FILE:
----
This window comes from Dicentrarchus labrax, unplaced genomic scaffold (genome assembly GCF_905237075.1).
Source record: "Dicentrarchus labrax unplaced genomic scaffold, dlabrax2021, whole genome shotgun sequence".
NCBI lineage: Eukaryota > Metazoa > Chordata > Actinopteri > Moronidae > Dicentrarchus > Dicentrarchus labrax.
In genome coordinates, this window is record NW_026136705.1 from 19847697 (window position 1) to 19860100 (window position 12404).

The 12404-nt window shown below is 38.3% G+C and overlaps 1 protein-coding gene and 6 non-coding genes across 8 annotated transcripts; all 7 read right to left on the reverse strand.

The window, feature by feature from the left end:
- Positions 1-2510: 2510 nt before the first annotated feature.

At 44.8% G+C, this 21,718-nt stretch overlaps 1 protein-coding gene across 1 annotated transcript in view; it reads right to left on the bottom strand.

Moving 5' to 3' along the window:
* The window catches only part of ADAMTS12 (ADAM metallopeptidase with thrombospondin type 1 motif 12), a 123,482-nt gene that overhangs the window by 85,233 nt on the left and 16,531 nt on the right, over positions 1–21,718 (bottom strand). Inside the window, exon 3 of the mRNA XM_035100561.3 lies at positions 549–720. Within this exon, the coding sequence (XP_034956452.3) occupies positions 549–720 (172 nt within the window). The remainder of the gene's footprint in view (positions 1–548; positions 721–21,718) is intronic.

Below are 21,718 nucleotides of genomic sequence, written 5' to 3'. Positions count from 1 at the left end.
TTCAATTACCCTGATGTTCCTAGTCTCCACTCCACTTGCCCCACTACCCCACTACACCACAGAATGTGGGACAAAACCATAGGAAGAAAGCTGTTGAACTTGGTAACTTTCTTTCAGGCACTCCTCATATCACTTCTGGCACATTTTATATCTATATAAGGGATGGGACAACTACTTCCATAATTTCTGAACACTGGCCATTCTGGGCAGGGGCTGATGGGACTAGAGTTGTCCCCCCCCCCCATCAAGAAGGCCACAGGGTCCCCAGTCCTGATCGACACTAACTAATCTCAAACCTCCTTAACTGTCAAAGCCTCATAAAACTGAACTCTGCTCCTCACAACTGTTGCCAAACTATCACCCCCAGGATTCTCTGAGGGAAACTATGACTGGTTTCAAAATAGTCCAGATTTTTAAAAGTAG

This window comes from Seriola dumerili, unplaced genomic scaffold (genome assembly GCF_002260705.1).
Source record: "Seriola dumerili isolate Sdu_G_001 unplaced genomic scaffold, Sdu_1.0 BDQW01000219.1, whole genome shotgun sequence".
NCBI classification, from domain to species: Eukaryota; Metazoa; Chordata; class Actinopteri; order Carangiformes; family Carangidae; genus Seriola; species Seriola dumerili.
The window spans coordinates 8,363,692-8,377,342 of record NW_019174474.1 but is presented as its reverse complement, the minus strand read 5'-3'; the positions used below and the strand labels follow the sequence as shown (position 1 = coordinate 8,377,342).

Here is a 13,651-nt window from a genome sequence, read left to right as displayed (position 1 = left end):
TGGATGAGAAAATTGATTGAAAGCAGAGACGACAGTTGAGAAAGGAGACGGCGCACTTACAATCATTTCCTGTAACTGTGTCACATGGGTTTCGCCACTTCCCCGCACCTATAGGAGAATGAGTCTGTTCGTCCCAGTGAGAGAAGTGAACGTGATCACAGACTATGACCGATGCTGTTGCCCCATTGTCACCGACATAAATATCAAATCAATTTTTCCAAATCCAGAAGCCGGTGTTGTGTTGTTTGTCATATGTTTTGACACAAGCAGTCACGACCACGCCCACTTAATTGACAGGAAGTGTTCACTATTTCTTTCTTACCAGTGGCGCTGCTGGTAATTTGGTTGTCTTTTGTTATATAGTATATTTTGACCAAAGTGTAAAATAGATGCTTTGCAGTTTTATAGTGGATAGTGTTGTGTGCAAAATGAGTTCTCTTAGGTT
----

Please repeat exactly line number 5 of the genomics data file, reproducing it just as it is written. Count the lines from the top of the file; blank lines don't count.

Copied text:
The 12404-nt window shown below is 38.3% G+C and overlaps 1 protein-coding gene and 6 non-coding genes across 8 annotated transcripts; all 7 read right to left on the reverse strand.